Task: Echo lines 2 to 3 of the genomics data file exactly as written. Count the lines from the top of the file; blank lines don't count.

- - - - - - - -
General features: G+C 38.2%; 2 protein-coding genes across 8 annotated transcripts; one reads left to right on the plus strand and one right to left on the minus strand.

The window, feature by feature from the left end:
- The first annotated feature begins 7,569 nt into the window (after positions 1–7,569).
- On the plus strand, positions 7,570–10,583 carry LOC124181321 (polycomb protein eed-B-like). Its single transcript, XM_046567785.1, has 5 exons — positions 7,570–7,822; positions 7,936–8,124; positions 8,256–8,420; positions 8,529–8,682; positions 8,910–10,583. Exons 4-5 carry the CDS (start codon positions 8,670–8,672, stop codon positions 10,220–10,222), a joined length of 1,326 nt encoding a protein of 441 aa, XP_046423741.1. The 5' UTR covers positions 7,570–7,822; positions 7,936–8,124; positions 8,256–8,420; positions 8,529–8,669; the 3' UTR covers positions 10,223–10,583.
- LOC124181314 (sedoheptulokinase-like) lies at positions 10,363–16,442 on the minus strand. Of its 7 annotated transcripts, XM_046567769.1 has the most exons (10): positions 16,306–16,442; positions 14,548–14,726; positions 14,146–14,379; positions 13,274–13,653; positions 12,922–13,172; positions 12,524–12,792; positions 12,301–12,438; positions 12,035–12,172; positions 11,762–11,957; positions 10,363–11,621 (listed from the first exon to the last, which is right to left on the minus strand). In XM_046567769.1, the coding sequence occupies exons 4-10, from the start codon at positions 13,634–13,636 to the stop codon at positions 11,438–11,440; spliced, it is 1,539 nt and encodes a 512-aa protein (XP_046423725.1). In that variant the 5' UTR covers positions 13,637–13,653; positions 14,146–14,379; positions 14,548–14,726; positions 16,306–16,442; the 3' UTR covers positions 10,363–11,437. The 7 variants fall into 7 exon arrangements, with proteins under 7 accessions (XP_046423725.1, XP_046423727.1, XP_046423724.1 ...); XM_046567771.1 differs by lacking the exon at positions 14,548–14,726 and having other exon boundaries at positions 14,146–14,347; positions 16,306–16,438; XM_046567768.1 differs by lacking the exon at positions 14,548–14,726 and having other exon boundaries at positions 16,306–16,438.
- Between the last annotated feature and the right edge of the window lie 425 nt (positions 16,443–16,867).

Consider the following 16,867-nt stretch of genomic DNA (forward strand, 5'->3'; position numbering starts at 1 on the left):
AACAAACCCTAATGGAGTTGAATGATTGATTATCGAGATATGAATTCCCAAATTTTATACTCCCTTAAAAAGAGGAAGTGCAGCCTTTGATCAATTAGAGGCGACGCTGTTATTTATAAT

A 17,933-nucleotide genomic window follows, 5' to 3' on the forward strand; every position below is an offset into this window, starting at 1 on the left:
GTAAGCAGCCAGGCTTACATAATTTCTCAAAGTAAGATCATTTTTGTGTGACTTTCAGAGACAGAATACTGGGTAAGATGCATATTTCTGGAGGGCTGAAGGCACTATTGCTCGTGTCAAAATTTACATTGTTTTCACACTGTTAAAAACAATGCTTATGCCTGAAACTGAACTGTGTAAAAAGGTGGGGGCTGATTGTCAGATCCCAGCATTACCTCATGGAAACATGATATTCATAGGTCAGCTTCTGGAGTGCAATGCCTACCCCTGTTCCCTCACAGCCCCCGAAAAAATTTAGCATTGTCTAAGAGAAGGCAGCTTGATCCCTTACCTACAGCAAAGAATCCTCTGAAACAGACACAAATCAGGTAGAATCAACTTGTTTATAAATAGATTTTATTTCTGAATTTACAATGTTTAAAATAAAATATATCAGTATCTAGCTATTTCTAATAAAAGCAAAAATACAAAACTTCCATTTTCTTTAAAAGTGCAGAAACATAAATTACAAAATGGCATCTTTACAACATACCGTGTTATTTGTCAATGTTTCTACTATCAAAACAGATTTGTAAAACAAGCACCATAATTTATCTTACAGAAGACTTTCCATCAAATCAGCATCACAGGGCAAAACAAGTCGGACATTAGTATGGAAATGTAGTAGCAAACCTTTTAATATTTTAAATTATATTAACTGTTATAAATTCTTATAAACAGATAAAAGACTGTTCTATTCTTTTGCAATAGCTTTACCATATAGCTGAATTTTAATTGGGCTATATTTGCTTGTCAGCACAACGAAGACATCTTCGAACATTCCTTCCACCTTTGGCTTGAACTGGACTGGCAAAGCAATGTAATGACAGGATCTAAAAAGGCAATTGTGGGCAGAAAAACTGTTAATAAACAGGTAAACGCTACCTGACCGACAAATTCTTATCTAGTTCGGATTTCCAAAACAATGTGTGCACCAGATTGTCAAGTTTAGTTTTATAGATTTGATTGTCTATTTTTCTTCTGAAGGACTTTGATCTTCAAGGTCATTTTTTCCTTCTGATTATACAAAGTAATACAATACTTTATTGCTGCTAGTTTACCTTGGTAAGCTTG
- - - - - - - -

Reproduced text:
The window, feature by feature from the left end:
- The first annotated feature begins 7,569 nt into the window (after positions 1–7,569).